On Monday night, I was up until 2:30am with a stomach crisis. I’m the worst when it comes to self-diagnosing via the internet (oh how I regret the day Web MD debuted!), and since my husband was visiting his family in Colorado, I had no one to stop me from looking up every possible cause of my distress. By midnight, I had narrowed it down to either food poisoning from an unknown source or a reaction to drinking a banana and mango smoothie I’d made for dinner. Before I began Googling, I didn’t know that both of those foods can have an adverse effect on a person with a latex allergy (which I happen to have), and I’ve eaten both many times before, although never together.
Of course, I have no real way of knowing what caused my stomachache, but I’m used to that. For close to twenty years, I had an undiagnosed intolerance to lactose, and since I happily drank milk with dinner every night, I had terrible pain just about every day. Looking back, our best estimate is that I developed the problem at three or four when I went from being an enthusiastic eater to one of the pickiest people ever. I was too young to be able to explain to my parents the deep-seated fear I was developing of food, and so many children go through fussy eating phases that, while concerned with the change, neither my doctor nor parents realized the extent of the problem. (Now, of course, I suspect I would have been diagnosed in under six months, but it was a different time.)
By the time I was seven years old, I was so good at hiding my stomach problems that I had everyone convinced I was just a difficult eater. The truth is, so much of my energy was focused on pretending I was fine that it never occurred to me to consider another solution. I thought, much like Shauna James Ahern, that I was just a low-energy, sickly sort of person. I didn’t see food as fuel, as pleasure, as anything but a necessity I approached three times a day with dread.
When I discovered the truth at twenty, it was both a relief and heartbreaking. Most of my favorite foods were full of dairy, and it was too much for a college kid to give up all of them at once. I was, at best, half-assed about my approach to eating better until 2008 when I was invited on a three-week rafting trip in the Grand Canyon. There was no question in my mind that I couldn’t consume dairy on the river; it was already an experience far outside of my comfort zone and I didn’t want to risk being crippled by cramps.
I can’t even describe how life changing the experience was, on many levels; the one that sticks with me most though is how different my body felt. For the first time, maybe ever, my body was completely free of the thing that was hurting it the most, and food tasted so much better when I didn’t spend the hours after eating curled up in agony. I felt like a super hero those first few weeks, like I’d been gifted with powers I could never have dreamed of.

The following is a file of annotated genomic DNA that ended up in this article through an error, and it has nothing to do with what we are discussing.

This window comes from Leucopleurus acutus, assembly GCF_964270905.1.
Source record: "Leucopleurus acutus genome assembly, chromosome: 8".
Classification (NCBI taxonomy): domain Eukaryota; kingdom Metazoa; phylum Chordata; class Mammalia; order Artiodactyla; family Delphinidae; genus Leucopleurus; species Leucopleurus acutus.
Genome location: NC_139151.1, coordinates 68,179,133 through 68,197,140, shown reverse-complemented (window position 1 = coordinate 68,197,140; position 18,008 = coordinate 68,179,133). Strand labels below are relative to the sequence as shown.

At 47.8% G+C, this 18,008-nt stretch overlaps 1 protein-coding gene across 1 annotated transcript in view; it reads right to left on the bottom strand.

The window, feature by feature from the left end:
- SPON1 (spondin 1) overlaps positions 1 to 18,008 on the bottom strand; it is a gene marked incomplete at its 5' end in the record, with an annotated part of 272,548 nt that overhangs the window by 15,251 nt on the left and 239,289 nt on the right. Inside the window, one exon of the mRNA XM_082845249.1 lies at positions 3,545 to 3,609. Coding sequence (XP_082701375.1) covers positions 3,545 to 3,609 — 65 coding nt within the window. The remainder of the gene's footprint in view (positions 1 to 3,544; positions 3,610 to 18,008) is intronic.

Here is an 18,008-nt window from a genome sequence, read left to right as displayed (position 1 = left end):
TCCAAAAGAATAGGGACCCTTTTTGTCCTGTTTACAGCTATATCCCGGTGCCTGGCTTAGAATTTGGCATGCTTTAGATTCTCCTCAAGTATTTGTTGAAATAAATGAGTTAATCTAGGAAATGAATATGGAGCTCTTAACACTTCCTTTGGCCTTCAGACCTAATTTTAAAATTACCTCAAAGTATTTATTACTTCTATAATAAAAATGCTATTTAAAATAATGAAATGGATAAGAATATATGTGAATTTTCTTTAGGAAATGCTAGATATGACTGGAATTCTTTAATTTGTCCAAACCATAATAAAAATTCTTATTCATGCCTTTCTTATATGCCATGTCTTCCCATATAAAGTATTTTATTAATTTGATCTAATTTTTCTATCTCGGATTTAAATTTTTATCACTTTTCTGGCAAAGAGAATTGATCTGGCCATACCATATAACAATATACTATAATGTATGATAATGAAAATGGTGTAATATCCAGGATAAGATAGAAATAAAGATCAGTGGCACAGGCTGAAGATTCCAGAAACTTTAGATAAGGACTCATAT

Since then, I’ve learned to feed myself the way my body needs to be fed. Sometimes I still find myself apologizing for inconveniencing people when I’m visiting, but I know it’s worth it. I think that was part of the reason I was so upset on Monday. I knew everything I’d eaten that day was good for me, and yet I felt just as awful as I did when I was a kid. I couldn’t sleep, so I pulled out my Kindle and looked for a book that might relax me. I’d purchased Gluten-Free Girl a few years ago and only gotten around to reading the first few chapters. I dove back into it, a new-found kinship blossoming with this woman I’d never met. Yes, I thought, clutching a useless hot water bottle to my belly. She gets it.
Admittedly, I had to skip over the recipes she shares because my body was not interested in considering any combination of ingredients in that moment, but I’ve gone back and bookmarked most of them to try now that I’m feeling better. I may not be gluten-free, but I see the benefit of a diet low in wheat and high in delicious local ingredients. More than a collection of recipes though, she shares her journey of not only adjusting her diet to accommodate celiac’s disease, but of learning to rejoice in food. Her excitement is contagious.
For more about Shauna James Ahern, head over here. Seriously, you won’t regret it. Fair warning though: I just lost an hour perusing recipes when I should have been working…